We are awarding fifty dollars and a complimentary print issue to readers who submit the best feedback on pieces appearing in each issue of The Summerset Review. For information on how to submit your feedback, see our Guidelines page.

For the current issue, running now through December 1, 2009, the purse is set at $100.

The following are the award winners who commented on pieces in the Summer 2009 issue. Each will be awarded fifty dollars and a complimentary issue of Volume Two:

Jenna Rindo of Pickett, Wisconsin
Pat Tompkins of San Mateo, California

We want to thank all those of you who submitted entries. We recognize the investment you've made to read our publication and write to us. We sincerely appreciate the interest.


Jenna writes -

Scott Miles brings many layers of both subtle and obvious conflict to his story "Cupco." We feel tension around political, religious, generational, gender and communicative discord between the characters. We notice Americans' general ignorance of international political conflict and its preoccupation with scandals (such as the Clinton/Lewinski affair). At first, Dina notes her bony hand and wants to be plumper. After a few months in America, she thinks Lewinski would be more attractive if she lost a few pounds. There's the mismatch of Dina's perceived relationship with her American/Bosnian sponsor, Esma, after exchanging letters and meeting in person. Cowlicks wilt with age and lurk at family gatherings, teeth are unavailable, and American idioms (plenty of mice in the sea) are off by just a word.

As a teacher of English as a second language in an elementary school, I found myself thinking about my Hmong students who come to me with complicated histories and family members who still wait for safe passage from Laos and Thailand. Often my students have the added responsibility of interpreting for their parents as they go to medical appointments and complete job applications and school paperwork. Iím hoping Miles' incredible use of detail will help readers grow some empathy for new arrivals.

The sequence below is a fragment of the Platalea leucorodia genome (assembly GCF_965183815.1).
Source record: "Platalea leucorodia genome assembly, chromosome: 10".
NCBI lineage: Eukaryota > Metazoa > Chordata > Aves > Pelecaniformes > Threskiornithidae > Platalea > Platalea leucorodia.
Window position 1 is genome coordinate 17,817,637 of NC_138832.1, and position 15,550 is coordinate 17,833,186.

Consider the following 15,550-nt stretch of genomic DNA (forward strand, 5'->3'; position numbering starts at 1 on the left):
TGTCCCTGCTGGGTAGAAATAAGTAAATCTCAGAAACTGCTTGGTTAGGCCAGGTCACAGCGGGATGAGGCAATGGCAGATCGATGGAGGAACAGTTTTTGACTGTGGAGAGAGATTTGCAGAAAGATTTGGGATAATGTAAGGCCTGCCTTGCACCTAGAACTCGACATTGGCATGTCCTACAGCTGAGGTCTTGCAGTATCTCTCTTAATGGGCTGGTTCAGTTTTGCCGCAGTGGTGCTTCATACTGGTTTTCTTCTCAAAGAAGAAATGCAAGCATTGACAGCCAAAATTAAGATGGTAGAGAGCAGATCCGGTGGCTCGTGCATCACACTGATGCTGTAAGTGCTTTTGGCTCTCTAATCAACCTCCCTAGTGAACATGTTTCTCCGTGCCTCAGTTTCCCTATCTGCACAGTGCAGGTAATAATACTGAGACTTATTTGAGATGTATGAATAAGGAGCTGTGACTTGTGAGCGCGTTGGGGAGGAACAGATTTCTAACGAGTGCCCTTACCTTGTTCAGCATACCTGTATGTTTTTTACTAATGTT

Pat writes about "Speaking from the Throat" -

I am glad Aubrey Hirsch decided to speak up about her medical problem and treatment. I have also suffered from a misdiagnosed thyroid problem, although in my case the problem was a supposedly hypo- or underactive thyroid. She addresses an important, all too common health care ailment: the misdiagnosis. Doctors even have a fancy word to say I donít know whatís causing the problem: idiopathic.

Her essay also told me something I didnít know. The scary radioactive treatment and the possibility of contagion was news to me. What a lonely, frightening ordeal. It is the kind of experience you canít fully understand without having gone through it yourself, but that doesnít mean you shouldnít write about it. Hirsch is talking about more than a bizarre treatment; her writing is a blend of the personal and the universal, a key element of meaningful essays.

As much as I like what's in the essay—details like the failure to have a throw-away bowl—I also appreciate what's absent. There's none of the Why Me? angst common to many essays about serious illness. And she conveys her lesson without using any popular jargon like empowerment.